The company was formed in 1863 after its directors agreed with William Hudson Heaven to lease the Island for the sum of £500 per annum, plus royalties for the granite quarried. As part of the agreement the Heaven family retained use of their family home and its surrounding land in the south-east corner.
Once up and running the operation employed about 300 staff who were housed in the now dismantled row of cottages just after Quarter Wall. The quarries themselves can be seen on the lower East Side path which follows the tramway used to carry the cut granite to be loaded onto ships at Quarry Beach. The ruined buildings on the upper path were the administration block and managers accommodations and the former hospital. What is now the Marisco Tavern was the company store with its “Refreshment Room”.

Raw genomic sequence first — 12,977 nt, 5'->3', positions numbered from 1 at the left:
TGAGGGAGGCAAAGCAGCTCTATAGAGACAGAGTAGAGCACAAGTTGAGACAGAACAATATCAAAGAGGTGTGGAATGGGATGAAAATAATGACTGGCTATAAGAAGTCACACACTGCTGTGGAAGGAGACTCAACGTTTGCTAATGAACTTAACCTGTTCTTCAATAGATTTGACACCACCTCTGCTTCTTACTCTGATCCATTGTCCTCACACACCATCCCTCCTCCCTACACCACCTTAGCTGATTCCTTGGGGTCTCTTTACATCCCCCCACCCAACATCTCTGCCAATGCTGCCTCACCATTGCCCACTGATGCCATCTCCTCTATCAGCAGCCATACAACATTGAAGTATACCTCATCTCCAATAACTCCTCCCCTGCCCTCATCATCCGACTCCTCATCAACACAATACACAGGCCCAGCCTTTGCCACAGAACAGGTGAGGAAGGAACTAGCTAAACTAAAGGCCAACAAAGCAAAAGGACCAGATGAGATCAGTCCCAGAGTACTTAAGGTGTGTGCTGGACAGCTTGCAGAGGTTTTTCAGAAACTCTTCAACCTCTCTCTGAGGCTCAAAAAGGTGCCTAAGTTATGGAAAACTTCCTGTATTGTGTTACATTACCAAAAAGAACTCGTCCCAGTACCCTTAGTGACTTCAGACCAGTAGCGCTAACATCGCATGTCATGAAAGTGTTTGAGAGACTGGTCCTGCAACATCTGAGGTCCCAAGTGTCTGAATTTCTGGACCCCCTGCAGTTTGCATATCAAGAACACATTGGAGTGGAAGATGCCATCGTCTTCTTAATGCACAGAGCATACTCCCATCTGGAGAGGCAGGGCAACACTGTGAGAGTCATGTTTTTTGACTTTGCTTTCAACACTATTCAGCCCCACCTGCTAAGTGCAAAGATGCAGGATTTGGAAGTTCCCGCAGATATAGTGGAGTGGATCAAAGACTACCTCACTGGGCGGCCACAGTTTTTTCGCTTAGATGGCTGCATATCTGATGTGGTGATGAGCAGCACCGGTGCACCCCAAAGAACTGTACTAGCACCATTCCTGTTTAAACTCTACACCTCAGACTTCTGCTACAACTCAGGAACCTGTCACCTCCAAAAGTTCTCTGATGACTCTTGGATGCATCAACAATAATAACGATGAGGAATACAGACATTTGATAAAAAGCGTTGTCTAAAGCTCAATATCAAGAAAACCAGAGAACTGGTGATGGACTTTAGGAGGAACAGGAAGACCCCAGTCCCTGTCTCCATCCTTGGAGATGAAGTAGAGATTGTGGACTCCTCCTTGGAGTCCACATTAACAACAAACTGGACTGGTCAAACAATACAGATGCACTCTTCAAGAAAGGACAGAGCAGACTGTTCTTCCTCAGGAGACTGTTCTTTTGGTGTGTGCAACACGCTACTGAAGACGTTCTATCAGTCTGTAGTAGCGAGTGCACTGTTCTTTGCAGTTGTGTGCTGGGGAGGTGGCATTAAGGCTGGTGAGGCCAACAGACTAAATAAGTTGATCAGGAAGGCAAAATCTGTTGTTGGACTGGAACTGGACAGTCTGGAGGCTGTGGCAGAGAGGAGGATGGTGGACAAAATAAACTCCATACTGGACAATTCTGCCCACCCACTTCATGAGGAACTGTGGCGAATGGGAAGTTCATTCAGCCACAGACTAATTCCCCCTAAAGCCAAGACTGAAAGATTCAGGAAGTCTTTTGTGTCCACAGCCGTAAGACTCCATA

For day-trippers the best place to commence this walk is to ascend the path to the left just after Millcombe House, which takes you past the hut, known as the Ugly, on Hangman’s Hill and then follow the Upper Path until the ruins pictured. Descending to the lower path at Quarry Pool brings you past the former timekeeper’s hut, dedicated to the memory of the former agent Felix Gade, before arriving at the quarry works.
Of particular poignancy is the site known as VC Quarry. This was a favourite spot for John Pennington Harman, the eldest son of another former Lundy owner, Martin Coles Harman. John Pennington was killed in action during the Siege of Kohima (from 5th to 18th April 1944) on the India/Burma border and was posthumously awarded the Victoria Cross for his selfless acts of heroism during the battle. His father commissioned the memorial which was unveiled on 20th June 1949, on the 5th anniversary of the award.